What happened when I quit the news for a week

What a week not to get any news alerts.

It was Tuesday afternoon and I had no idea that Trump had lashed out at Dr. Ford or that Bill Cosby had been sentenced to prison. I was oblivious to the play-by-play news of the day and it was blissful.

If you know anything about me you’ll know that I’m kinda obsessed with news alerts (obsessed, annoyed, irritated — take your pick). So it might be surprising that I didn’t get a single news alert last week despite having more 20 news apps on my phone.

Well, I didn’t plan it. Last weekend, I had purchased a new phone. I had restored my phone using iCloud, installing all my apps including all my news apps. But what I didn’t do was go back into those apps and approve notifications. And it wasn’t until Tuesday that I realized I wasn’t getting news alerts.

The reason I have so many news alerts is part FOMO and part curiosity. I am always monitoring how different news outlets use (and abuse) news alerts. It’s a game I play with myself to see how frustrated I get when a news outlet sends me a completely useless and non-news alert.

But when I realized I went an entire day without a single news alert, I think I cured myself of the FOMO part. It’s like when you’re on Twitter, you feel like you need to keep up with every tiny bit of breaking news and analysis but when you’re off and living in the real world, you are reminded you can actually live without that constant flow of news and voices.

It was Tuesday when I decided to quit breaking news cold turkey. I went and turned off tweet alerts from Trump and the New York Times’ Maggie Haberman (does she ever sleep?).

It felt great not having my phone buzz with every twist and turn of the day’s news. I found out about the Cosby news from a coworker. I got the gist of the Kavanaugh story from NPR and The Daily podcast in the morning getting ready for the day.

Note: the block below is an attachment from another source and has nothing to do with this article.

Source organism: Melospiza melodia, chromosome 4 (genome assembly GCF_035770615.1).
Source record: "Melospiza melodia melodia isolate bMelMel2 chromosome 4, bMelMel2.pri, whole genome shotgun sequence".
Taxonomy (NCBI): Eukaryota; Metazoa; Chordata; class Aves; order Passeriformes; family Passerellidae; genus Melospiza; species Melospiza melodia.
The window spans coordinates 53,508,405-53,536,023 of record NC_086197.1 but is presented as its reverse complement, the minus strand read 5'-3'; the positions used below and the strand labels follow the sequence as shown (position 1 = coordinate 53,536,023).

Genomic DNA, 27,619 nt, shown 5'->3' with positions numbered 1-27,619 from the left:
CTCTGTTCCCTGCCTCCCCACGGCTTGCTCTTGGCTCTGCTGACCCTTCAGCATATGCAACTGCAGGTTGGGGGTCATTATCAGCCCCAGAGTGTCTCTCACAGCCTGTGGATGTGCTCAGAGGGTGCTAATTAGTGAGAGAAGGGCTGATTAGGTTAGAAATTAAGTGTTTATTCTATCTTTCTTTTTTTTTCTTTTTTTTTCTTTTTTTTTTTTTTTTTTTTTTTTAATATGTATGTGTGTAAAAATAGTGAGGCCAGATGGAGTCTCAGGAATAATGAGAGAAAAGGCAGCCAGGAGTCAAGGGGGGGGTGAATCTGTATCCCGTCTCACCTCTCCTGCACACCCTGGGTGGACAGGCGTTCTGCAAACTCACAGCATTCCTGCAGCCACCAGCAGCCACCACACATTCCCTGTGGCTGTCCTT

During this time, I tried to limit my time on Twitter (I didn’t use Tweetdeck during work) and Facebook (which is terrible for breaking news anyways).

What does constantly being plugged in really do for me? Do I really need to know every headline coming the The Washington Post or the New York Times or Fox News? Do I really need to know the every bit of news as it breaks?

When the week was over, I didn’t feel like a Luddite, completely disconnected from the modern world. I’m sure I missed a headline or two but I asked myself, “so what?”

With my little experiment over, I’m sure I’ll ease my way into turning on my news alerts but now I know I can live without them.

If you ask me, breaking news notifications are broken. In a desperate effort, publishers everywhere are guilty of abusing them to push more and more non-breaking news to users. They are increasingly used as another strategy to get eyeballs on stories. I have some ideas on how to solve this problem, which I call push pollution. If you’re curious about updates on this, add your email here and I’ll notify you when I have something to announce.

The time I met Sen. John McCain